My youngest grandchild, and only granddaughter Alathea decided to join her brother and cousins in providing a guest book review for Grandpa’s blog.
As was the case with Andrew’s first book review, Alathea cannot yet speak, but I believe I have conscientiously represented her opinion by inferring from her expressions, gestures, and sounds.
The Very Bad Bunny by Marilyn Sadler, illustrated by Roger Bollen, is a third person narrative of P.J. Funnybunny, the picaresque hero of the tale.
Alathea was excited to hear the main character’s name, thinking it signaled an aptronym. This allayed a rather dark sense of foreboding she felt from the title. But alas, P.J. was not very funny at all and the book does indeed take a dark and sinister twist. Alathea wants to be clear however, that the title most definitely does NOT refer to P.J. who was by no means a very bad bunny.
P.J. was simply a bit clumsy and careless as children often are. He created small inconveniences for his family, by accidentally spilling, breaking, or ruining things. Alathea found this aspect of P.J.’s character resonated deeply with her, as she sometimes slobbers rather excessively on her brother Andrew’s toys. She doesn’t try to make them icky, and she certainly isn’t being bad – just a child. She is confident she will grow out of it.
P.J. does have one moment of willful disobedience when he throws his pillow out the window. Alathea is no apologist for P.J. His behavior was wrong and he knew it, but he’s only human – ermmm??? anthropomorphized leporidae after all.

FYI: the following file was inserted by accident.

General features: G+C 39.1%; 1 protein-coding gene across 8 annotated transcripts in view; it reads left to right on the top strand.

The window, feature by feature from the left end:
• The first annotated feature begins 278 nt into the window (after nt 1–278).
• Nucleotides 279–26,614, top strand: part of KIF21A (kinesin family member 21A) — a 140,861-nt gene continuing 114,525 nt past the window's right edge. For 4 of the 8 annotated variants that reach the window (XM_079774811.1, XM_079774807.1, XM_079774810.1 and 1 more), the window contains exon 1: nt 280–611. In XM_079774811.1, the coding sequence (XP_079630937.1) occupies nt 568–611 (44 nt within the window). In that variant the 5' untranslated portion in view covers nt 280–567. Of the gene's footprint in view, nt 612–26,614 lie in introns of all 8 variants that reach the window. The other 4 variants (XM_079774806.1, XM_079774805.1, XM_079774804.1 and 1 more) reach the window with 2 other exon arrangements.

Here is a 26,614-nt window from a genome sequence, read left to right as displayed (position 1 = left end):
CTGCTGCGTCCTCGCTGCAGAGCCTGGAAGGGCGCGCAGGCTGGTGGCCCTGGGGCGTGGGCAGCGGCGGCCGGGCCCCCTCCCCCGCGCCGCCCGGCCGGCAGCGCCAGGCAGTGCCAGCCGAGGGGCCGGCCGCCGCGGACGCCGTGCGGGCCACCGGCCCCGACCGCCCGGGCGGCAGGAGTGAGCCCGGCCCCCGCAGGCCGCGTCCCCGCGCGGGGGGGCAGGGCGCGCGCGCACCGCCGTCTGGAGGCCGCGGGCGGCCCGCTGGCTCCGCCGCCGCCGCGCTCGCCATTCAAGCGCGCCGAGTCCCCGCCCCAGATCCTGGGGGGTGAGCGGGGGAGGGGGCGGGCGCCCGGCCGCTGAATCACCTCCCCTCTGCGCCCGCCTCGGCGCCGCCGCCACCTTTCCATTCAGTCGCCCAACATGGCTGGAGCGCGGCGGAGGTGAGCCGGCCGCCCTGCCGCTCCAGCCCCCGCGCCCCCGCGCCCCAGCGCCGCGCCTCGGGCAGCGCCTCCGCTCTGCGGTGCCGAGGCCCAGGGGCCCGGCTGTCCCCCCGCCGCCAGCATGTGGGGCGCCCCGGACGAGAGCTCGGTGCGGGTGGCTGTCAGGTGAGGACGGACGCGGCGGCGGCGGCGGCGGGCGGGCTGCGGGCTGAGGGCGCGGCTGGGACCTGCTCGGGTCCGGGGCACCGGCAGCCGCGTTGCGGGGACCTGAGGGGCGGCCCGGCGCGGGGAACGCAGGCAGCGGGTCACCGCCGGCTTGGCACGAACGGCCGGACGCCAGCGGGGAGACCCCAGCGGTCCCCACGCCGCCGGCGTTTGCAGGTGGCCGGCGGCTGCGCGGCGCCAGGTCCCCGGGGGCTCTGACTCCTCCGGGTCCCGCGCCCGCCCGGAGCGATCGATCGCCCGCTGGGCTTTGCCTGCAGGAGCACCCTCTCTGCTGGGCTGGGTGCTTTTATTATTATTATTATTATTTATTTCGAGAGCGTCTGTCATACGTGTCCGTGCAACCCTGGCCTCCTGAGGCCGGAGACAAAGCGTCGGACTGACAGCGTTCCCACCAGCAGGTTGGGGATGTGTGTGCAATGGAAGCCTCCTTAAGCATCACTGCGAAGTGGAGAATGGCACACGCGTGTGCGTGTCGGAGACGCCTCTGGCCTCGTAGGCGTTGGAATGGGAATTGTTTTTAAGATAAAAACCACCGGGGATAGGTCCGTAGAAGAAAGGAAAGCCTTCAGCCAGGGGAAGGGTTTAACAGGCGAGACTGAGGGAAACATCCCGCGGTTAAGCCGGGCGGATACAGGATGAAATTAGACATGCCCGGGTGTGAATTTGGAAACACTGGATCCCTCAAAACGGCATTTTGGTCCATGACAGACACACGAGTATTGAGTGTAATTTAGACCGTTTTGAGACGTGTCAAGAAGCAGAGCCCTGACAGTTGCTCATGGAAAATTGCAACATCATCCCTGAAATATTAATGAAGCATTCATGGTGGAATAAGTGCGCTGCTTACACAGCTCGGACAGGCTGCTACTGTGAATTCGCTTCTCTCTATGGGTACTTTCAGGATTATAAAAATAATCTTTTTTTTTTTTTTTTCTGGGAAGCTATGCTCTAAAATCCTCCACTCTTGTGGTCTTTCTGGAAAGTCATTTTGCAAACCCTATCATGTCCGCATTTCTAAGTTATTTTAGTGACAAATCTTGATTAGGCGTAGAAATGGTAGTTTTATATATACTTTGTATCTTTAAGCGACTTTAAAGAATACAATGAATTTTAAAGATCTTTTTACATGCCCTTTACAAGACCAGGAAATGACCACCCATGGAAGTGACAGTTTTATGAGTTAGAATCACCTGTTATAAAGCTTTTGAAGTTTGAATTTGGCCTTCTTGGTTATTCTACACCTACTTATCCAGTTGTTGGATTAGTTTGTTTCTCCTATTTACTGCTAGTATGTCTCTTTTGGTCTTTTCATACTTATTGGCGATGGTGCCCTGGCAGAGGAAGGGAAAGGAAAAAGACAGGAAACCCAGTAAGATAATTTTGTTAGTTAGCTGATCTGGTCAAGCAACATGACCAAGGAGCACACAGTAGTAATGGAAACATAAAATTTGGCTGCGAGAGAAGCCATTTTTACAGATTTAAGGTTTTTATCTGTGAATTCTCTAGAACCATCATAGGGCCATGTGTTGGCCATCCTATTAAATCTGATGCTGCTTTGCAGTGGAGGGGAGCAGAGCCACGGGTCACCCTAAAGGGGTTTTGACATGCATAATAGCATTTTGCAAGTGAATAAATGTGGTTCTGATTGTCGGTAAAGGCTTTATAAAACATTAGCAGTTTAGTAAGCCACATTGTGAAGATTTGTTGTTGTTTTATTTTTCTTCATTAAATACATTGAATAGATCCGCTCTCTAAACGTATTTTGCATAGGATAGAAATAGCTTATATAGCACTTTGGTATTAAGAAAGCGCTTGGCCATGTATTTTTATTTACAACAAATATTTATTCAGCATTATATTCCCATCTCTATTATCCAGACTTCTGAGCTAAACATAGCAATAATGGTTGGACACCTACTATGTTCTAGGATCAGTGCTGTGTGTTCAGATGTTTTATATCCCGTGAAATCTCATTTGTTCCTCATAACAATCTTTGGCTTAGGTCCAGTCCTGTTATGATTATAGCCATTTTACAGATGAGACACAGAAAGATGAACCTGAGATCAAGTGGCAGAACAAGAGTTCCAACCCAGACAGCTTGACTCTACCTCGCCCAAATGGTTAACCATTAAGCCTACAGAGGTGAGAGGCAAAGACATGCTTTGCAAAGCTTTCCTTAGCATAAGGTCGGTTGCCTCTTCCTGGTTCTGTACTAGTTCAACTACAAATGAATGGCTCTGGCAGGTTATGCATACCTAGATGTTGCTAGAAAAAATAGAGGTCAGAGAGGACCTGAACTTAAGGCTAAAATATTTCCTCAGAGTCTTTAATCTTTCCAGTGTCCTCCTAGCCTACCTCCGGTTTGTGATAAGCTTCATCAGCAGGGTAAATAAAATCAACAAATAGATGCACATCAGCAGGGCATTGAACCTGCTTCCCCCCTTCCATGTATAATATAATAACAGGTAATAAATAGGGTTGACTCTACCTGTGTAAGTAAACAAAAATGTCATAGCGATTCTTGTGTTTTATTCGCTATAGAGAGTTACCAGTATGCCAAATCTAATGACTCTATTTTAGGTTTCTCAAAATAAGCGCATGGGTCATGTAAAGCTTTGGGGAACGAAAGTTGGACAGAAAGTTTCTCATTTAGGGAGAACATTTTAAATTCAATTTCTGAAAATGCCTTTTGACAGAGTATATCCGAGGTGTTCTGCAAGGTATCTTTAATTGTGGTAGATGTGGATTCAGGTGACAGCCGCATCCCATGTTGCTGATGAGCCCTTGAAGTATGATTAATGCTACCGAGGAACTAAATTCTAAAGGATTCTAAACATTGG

But the real drama in the tale starts when P.J.’s cousin Binky shows up. Binky is a true terror and intentionally naughty. And suddenly P.J. wasn’t so bad. When Binky finally leaves, P.J.’s family is so happy they hoist P.J. on their shoulders and everyone is happy.
In spite of the illustrator’s portrayal of this as a heartwarming, joyous occasion, Alathea is concerned it could send the wrong message to some young readers – that it’s OK to be bad, as long as you are not quite so bad as the next guy (or bunny in this case).
Alathea is thankful her behavior is not judged in comparison to that of her cousins Luke or Judah. She believes that there is right – and there is wrong. They are the standards by which we should be judged. Alathea felt the ephemeral nature of the Funnybunny’s conspicuously dualistic ideology will only lead to confusion and disappointment for P.J. if he is not subjected to a more assessable paradigm.
Still, Alathea thought the bunnys were cute, even Binky, though she feels he needs some tough love. She was glad for the happy ending. She likes P.J.
Alathea gives it 3 ½ stars.
Oh, and Andrew couldn’t help but peek in. He feels that now that he’s reading Tolkien (Mr. Bliss) these types of books are rather childish. He just wanted to see the bunnies.
Click HERE for more book reviews by my Grandsons and Granddaughters.